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Problems of Practice

How do I ensure rigor and high expectations for the whole student in blended/personalized learning classrooms?

Key Takeaways

  • Understand that ensuring rigor and high expectations for diverse learners means supporting high expectations for both content expertise as well as mastery of real-life skills.
  • Learn about how the Universal Design for Learning (UDL) guidelines can support rigorous content mastery through offering multiple pathways, means to illustrate mastery, and key engagement techniques to ensure all learners are able to reach their highest potential.  
  • Explore and utilize approaches to social, emotional, and non-cognitive skills mastery for diverse learners through varied peer interactions and collaborations tied to specific skills and competencies for success.

NOTE: We would like to extend a big thank you to the experts at the National Center for Learning Disabilities (NCLD) for their feedback, input, and expertise on this “Problems of Practice” series!

What is the problem?

When thinking about ensuring rigor and high expectations for diverse learners (those qualifying for special education services/IEPs), the first thing most educators think about is content and how we can make sure that – though the approach may vary – the rigor and expectations remain the same for ALL students. Although this is important to explicitly map out, it is not the only area educators should focus on when making sure diverse learners are supported in a rigorous and equitable manner. The other piece of the puzzle is ensuring that diverse learners are held to the same standards around social and emotional expectations and non-cognitive skills, as well. These abilities will enable diverse learners to be truly successful, especially within a blended/personalized learning environment.

Raising the bar and supporting diverse learners in a rigorous way, while also ensuring they are being measured in line with high expectations, means being strategic and purposeful about how these students are able to access, explore, practice, apply, and illustrate mastery in both:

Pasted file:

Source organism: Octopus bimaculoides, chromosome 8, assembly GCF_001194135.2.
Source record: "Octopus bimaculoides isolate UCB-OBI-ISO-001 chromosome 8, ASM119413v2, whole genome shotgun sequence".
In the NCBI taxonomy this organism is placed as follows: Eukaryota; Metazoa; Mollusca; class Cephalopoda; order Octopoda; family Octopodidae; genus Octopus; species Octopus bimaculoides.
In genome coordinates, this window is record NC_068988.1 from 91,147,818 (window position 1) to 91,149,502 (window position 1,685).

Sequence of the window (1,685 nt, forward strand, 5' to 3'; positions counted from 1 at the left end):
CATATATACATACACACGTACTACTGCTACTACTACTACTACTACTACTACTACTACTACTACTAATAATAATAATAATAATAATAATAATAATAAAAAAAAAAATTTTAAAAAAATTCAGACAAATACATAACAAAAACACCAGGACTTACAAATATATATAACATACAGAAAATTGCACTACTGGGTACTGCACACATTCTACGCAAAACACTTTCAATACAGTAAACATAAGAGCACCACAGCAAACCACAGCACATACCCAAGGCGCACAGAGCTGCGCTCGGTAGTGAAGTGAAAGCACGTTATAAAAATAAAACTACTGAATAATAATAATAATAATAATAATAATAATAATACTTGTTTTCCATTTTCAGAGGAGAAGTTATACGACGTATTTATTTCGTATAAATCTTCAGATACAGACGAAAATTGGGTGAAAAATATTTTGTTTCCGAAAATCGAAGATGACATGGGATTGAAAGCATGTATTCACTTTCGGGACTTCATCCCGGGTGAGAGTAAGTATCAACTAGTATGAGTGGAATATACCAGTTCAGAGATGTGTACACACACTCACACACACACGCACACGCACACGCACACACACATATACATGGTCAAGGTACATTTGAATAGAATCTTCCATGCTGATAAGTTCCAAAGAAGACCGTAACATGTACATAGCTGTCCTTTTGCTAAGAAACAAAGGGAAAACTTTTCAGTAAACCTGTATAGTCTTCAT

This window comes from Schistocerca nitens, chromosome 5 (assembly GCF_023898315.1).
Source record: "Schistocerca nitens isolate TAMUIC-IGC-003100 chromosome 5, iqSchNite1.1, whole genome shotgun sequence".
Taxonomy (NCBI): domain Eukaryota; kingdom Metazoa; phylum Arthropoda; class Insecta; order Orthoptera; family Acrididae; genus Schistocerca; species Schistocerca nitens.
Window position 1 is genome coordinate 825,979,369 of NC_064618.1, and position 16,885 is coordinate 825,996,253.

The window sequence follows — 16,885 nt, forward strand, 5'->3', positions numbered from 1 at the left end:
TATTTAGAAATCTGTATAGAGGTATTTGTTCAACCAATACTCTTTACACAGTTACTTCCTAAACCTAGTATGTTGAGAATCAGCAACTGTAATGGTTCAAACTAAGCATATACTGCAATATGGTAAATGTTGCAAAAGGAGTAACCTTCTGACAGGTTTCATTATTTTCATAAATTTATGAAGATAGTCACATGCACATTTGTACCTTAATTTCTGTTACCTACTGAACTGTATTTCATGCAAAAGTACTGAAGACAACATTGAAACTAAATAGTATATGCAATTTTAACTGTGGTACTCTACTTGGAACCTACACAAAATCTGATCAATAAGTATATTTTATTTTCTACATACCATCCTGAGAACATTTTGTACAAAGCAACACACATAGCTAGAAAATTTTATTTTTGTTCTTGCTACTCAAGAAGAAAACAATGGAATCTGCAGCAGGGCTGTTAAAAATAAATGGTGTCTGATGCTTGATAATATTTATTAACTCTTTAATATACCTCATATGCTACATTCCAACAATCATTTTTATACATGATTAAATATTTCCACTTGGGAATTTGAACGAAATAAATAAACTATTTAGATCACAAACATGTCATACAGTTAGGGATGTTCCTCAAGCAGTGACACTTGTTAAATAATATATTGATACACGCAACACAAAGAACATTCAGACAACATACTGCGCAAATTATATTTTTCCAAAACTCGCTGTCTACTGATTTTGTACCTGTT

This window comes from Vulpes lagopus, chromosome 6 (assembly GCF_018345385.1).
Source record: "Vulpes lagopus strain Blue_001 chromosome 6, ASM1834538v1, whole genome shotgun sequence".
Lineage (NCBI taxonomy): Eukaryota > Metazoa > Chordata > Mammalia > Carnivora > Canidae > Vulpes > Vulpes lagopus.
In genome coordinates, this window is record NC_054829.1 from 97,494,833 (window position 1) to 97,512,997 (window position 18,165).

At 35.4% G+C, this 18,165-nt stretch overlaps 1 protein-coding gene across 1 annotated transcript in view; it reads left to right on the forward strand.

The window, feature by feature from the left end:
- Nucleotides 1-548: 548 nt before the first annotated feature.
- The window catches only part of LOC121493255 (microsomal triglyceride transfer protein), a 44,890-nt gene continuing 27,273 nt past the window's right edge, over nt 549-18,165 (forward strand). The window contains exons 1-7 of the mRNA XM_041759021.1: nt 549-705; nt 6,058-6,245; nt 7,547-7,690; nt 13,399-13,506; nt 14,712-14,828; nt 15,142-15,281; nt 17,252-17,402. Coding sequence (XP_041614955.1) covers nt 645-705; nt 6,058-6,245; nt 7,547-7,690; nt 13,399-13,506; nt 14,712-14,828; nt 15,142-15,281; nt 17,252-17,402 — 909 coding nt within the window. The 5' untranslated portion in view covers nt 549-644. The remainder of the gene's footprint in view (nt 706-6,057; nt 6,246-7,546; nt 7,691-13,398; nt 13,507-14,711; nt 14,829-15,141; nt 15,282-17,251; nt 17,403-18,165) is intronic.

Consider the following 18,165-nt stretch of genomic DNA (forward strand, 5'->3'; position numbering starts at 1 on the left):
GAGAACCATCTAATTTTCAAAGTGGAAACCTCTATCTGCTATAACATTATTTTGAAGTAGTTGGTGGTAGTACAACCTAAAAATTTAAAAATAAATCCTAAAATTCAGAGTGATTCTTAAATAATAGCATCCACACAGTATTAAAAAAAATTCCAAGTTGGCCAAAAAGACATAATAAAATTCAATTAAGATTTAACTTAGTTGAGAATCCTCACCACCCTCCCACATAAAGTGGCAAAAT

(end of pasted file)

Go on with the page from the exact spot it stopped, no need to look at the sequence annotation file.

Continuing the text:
• Content Expectations
  • Social and Emotional/Non-cognitive skills

This TLA “Problem of Practice” will give you ideas, strategies, and questions to think about when approaching these two areas.

Why is it important?

As educators, we are doing more than simply preparing students to be successful in academic environments. By helping students develop social-emotional skills as well, we are supporting them to be “Agents of Their Own Success” in their future personal and professional lives. Our beliefs about our students’ abilities (and about our own efficacy) have a huge impact on their ultimate success, but even our own beliefs are often hidden to us. (This is particularly problematic when teachers and students do not share demographic or racial backgrounds.) By setting up rigorous academic structures for students, we can start consistently from a place of high expectations.

The research says...

How: Solution

Often, we educators are so laser focused on content that we forget that our students are headed into a world where some basic skills can be automated or outsourced and the key skills they will need to be successful are things like collaboration, advocacy, and non-content related, real-world skills. So when thinking about rigor and high expectations, we have to remember to not only support diverse learners for rigorous content but also with high expectations around non-cognitive skills as well.

1

Content Expectations

When thinking about rigor and high expectations around content for diverse learners, there are a few things you should initially ask yourself:

  1. At what level is the student currently, and where do I want them to be?
  2. Is the content I am presenting to the student age-appropriate? (For example, even though a 16-year-old reads at a second-grade level, they should not be given a “little kid” book.)